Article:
Editorials

We hope road work under way in South Mississippi is just start

JOHN FITZHUGH/SUN HERALD/FILEIn 2009, the addition of a third lane on Interstate 10 between Interstate 110 and Exit 50 in Ocean Springs caused traffic delays. MDOT has announced that the stretch of road between Ocean Springs Exit 50 and Vancleave-Gautier Exit 57 will be widened to six lanes in a two-year construction project.
JOHN FITZHUGH/SUN HERALD/FILEIn 2009, the addition of a third lane on Interstate 10 between Interstate 110 and Exit 50 in Ocean Springs caused traffic delays. MDOT has announced that the stretch of road between Ocean Springs Exit 50 and Vancleave-Gautier Exit 57 will be widened to six lanes in a two-year construction project. SUN HERALD

Interstate 10 carries an incredible amount of traffic each day. There are vacationers, commuters and semis moving freight.

The road takes a pounding and it shows. It's congested at times and that congestion is not conducive to safety.

That's why we are glad to see work underway that could take some of the pressure off the much-traveled interstate.

MDOT is resurfacing eight miles of interstate in Harrison County and widening about seven miles in Jackson County. Both projects are needed.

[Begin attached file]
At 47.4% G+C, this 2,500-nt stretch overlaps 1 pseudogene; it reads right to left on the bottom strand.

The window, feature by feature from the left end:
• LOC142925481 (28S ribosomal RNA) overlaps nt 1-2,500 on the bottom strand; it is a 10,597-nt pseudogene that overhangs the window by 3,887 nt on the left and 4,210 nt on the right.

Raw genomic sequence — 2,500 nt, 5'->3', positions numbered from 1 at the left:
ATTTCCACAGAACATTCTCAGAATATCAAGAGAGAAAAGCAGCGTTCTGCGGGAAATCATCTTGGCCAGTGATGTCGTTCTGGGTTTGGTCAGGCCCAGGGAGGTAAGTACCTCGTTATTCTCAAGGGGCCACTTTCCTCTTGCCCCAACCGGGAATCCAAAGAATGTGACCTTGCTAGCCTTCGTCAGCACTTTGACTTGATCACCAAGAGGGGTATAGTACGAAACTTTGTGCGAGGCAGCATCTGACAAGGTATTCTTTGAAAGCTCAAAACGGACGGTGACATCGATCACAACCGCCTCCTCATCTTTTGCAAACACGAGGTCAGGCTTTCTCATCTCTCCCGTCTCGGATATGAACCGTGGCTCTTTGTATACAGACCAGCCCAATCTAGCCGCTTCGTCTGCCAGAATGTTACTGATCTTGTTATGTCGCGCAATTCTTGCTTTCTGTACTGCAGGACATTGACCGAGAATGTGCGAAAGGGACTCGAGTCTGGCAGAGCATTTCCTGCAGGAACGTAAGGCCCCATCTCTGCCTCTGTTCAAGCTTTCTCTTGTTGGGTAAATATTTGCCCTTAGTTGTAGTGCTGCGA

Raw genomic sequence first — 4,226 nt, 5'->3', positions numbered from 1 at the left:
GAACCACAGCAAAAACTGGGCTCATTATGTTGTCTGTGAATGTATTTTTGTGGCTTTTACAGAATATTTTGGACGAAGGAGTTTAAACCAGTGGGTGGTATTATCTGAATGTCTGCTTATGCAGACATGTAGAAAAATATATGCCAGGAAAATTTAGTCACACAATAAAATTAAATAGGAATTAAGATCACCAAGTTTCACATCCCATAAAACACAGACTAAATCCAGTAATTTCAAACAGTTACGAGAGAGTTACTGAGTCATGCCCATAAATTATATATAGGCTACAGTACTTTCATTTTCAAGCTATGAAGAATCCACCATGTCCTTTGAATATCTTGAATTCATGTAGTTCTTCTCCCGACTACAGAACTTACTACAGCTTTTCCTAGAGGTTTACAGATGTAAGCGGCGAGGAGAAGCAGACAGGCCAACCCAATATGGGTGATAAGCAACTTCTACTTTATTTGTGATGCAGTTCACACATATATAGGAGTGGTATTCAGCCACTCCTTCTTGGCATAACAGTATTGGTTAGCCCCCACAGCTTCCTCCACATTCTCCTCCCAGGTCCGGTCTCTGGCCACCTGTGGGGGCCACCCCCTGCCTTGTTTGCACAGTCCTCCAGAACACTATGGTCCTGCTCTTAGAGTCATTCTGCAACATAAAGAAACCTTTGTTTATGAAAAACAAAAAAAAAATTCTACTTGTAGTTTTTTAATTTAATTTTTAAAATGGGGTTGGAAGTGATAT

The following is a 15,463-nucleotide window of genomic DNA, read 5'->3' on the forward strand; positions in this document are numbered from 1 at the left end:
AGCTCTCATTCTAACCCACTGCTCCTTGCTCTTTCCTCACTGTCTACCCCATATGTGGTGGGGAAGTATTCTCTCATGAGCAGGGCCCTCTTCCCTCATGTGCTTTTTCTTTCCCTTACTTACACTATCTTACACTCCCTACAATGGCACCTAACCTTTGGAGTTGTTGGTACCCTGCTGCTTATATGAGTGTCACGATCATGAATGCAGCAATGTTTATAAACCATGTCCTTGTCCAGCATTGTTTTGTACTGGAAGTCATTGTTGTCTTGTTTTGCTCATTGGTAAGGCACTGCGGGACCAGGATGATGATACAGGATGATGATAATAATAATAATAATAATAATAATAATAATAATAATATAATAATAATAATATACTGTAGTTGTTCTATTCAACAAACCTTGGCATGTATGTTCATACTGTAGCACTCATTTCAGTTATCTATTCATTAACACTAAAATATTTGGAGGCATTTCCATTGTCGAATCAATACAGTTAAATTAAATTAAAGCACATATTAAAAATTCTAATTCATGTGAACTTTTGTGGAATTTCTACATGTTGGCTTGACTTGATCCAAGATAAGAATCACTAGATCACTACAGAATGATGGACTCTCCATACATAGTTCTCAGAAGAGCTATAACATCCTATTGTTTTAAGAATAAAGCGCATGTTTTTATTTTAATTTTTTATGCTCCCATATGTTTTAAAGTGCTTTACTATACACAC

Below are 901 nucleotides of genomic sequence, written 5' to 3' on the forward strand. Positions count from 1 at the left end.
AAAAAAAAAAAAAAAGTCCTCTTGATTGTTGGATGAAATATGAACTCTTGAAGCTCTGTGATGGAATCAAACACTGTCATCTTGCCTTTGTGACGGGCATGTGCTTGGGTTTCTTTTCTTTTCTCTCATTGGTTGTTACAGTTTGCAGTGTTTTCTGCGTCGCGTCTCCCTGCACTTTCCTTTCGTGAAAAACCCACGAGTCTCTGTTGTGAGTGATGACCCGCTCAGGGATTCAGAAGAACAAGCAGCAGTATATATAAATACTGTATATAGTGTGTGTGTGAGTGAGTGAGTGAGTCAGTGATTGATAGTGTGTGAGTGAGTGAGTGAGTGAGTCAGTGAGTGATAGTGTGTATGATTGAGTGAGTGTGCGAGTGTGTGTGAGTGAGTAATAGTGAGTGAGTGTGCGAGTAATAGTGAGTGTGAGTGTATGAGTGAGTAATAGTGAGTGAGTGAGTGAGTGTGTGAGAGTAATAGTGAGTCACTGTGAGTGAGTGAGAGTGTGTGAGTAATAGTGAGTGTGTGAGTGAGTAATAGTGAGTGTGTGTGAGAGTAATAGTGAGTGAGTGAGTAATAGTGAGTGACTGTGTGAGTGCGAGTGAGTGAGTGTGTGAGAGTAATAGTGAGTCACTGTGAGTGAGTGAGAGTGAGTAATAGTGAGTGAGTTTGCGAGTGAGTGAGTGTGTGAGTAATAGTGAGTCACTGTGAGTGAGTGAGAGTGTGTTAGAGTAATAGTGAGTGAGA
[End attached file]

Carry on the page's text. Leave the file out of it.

I-10 is six lanes through much of Harrison County but narrows to four just inside the Jackson County line and there the traffic problems intensify. The widening should alleviate the slowdowns and crashes that bedevil drivers.

But as the interstate is widened from the Ocean Springs exit (Exit 50) to the Vancleave exit (Exit 57), drivers will have some challenges at night.

MDOT plans to close lanes only between 7 p.m. and 5 a.m. when traffic is lighter.

Drivers can do their part by staying alert in the construction zones and driving the speed limits.

Law enforcement officers will be around to hand out not-so-friendly reminders to drivers who put those workers at risk by speeding.

Finally, we hope Jackson County follows through on its promises to improve the roads that bring 3,000 students to three schools in St. Martin. School officials had wanted the county to put a moratorium on home-building in the area until the narrow access roads were widened, something that's been promised for 15 years. Supervisors said the schools have their attention. They've committed $5 million to put an intersection at Old Fort Bayou and Yellow Jacket roads, straighten a couple of curves and create an alternate route to the schools. Improvements to the intersection of Old Fort Bayou and Mississippi 609 (Washington Avenue) are in the planning stages.

These projects barely scratch the surfaces of the Coast's transportation needs but we welcome any improvements to our roadways.

This editorial represents the views of the Sun Herald editorial board.

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